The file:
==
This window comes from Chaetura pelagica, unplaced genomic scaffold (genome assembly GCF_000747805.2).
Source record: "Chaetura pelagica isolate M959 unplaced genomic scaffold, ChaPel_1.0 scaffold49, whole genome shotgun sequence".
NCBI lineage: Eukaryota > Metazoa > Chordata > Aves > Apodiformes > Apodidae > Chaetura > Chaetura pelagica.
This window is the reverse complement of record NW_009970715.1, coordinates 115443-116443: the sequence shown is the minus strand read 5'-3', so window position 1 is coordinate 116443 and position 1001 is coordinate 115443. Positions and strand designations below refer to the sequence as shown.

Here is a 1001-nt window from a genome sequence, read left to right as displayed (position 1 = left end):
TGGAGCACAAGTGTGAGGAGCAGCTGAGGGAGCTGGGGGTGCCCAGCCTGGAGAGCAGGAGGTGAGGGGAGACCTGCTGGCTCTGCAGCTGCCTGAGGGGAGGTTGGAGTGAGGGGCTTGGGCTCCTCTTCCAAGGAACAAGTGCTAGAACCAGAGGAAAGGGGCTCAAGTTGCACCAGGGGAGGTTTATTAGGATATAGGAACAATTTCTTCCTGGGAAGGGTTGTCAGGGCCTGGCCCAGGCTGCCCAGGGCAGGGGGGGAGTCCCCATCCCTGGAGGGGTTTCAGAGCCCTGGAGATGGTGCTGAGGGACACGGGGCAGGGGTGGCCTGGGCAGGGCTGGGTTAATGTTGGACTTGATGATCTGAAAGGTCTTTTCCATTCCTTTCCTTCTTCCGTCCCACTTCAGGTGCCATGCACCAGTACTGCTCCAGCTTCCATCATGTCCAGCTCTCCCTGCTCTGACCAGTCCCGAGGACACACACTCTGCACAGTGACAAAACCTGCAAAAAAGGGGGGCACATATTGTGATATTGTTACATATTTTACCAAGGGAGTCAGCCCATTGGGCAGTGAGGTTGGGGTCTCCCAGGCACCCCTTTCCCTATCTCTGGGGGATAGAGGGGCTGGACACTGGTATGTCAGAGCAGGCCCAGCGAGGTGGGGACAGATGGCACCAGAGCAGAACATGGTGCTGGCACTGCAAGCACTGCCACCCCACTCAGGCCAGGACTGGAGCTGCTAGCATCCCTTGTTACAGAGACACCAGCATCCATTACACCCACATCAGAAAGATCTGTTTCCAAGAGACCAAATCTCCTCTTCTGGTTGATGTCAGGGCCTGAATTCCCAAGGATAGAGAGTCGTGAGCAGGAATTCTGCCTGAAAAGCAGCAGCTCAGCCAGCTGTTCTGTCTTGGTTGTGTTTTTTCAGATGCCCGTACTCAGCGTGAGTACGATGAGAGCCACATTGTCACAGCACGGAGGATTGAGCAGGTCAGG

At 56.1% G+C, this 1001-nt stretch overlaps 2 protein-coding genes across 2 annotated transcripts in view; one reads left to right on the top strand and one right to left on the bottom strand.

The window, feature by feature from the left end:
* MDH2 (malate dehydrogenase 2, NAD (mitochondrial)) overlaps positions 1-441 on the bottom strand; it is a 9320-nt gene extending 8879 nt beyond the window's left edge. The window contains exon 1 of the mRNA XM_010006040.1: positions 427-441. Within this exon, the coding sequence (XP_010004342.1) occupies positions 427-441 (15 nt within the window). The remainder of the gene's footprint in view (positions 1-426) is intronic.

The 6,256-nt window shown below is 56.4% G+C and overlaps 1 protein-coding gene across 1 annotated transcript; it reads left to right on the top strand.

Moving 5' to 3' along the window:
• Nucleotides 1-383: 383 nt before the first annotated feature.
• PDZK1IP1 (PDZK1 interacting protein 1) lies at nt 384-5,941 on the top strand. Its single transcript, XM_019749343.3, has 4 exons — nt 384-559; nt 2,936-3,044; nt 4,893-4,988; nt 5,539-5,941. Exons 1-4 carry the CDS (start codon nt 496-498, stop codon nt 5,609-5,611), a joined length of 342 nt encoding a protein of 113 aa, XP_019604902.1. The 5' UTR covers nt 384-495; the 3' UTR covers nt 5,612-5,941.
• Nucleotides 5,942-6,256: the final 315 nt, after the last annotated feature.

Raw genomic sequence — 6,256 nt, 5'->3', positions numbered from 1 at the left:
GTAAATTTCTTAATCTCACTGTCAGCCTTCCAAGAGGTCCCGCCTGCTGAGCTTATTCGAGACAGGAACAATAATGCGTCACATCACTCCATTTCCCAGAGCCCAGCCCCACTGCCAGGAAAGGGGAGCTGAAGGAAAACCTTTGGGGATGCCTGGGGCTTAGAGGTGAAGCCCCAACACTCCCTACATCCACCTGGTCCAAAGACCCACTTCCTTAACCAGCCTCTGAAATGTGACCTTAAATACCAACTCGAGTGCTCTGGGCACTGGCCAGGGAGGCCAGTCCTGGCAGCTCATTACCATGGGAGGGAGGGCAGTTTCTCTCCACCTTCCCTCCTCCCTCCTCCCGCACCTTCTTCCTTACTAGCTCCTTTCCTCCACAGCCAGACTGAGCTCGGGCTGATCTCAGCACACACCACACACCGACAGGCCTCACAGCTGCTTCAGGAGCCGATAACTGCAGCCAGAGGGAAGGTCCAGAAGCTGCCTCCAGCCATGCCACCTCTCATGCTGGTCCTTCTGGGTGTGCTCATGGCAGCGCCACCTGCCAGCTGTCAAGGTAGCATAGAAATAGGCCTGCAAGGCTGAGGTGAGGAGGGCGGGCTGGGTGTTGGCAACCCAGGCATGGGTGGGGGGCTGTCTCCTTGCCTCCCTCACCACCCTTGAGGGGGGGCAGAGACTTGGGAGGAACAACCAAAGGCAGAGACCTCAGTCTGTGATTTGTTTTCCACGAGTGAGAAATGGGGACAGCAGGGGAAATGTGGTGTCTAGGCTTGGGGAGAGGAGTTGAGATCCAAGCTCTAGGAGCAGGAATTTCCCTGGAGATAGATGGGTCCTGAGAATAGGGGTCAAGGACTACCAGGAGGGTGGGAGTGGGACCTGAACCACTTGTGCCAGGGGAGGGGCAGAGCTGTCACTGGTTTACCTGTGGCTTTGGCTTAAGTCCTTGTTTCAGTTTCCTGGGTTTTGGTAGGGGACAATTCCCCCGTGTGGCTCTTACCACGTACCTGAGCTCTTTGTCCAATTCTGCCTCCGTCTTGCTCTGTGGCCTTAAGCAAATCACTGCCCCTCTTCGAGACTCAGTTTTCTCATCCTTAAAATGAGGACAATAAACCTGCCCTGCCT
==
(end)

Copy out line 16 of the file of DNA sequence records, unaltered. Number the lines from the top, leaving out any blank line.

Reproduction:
GTAAATTTCTTAATCTCACTGTCAGCCTTCCAAGAGGTCCCGCCTGCTGAGCTTATTCGAGACAGGAACAATAATGCGTCACATCACTCCATTTCCCAGAGCCCAGCCCCACTGCCAGGAAAGGGGAGCTGAAGGAAAACCTTTGGGGATGCCTGGGGCTTAGAGGTGAAGCCCCAACACTCCCTACATCCACCTGGTCCAAAGACCCACTTCCTTAACCAGCCTCTGAAATGTGACCTTAAATACCAACTCGAGTGCTCTGGGCACTGGCCAGGGAGGCCAGTCCTGGCAGCTCATTACCATGGGAGGGAGGGCAGTTTCTCTCCACCTTCCCTCCTCCCTCCTCCCGCACCTTCTTCCTTACTAGCTCCTTTCCTCCACAGCCAGACTGAGCTCGGGCTGATCTCAGCACACACCACACACCGACAGGCCTCACAGCTGCTTCAGGAGCCGATAACTGCAGCCAGAGGGAAGGTCCAGAAGCTGCCTCCAGCCATGCCACCTCTCATGCTGGTCCTTCTGGGTGTGCTCATGGCAGCGCCACCTGCCAGCTGTCAAGGTAGCATAGAAATAGGCCTGCAAGGCTGAGGTGAGGAGGGCGGGCTGGGTGTTGGCAACCCAGGCATGGGTGGGGGGCTGTCTCCTTGCCTCCCTCACCACCCTTGAGGGGGGGCAGAGACTTGGGAGGAACAACCAAAGGCAGAGACCTCAGTCTGTGATTTGTTTTCCACGAGTGAGAAATGGGGACAGCAGGGGAAATGTGGTGTCTAGGCTTGGGGAGAGGAGTTGAGATCCAAGCTCTAGGAGCAGGAATTTCCCTGGAGATAGATGGGTCCTGAGAATAGGGGTCAAGGACTACCAGGAGGGTGGGAGTGGGACCTGAACCACTTGTGCCAGGGGAGGGGCAGAGCTGTCACTGGTTTACCTGTGGCTTTGGCTTAAGTCCTTGTTTCAGTTTCCTGGGTTTTGGTAGGGGACAATTCCCCCGTGTGGCTCTTACCACGTACCTGAGCTCTTTGTCCAATTCTGCCTCCGTCTTGCTCTGTGGCCTTAAGCAAATCACTGCCCCTCTTCGAGACTCAGTTTTCTCATCCTTAAAATGAGGACAATAAACCTGCCCTGCCT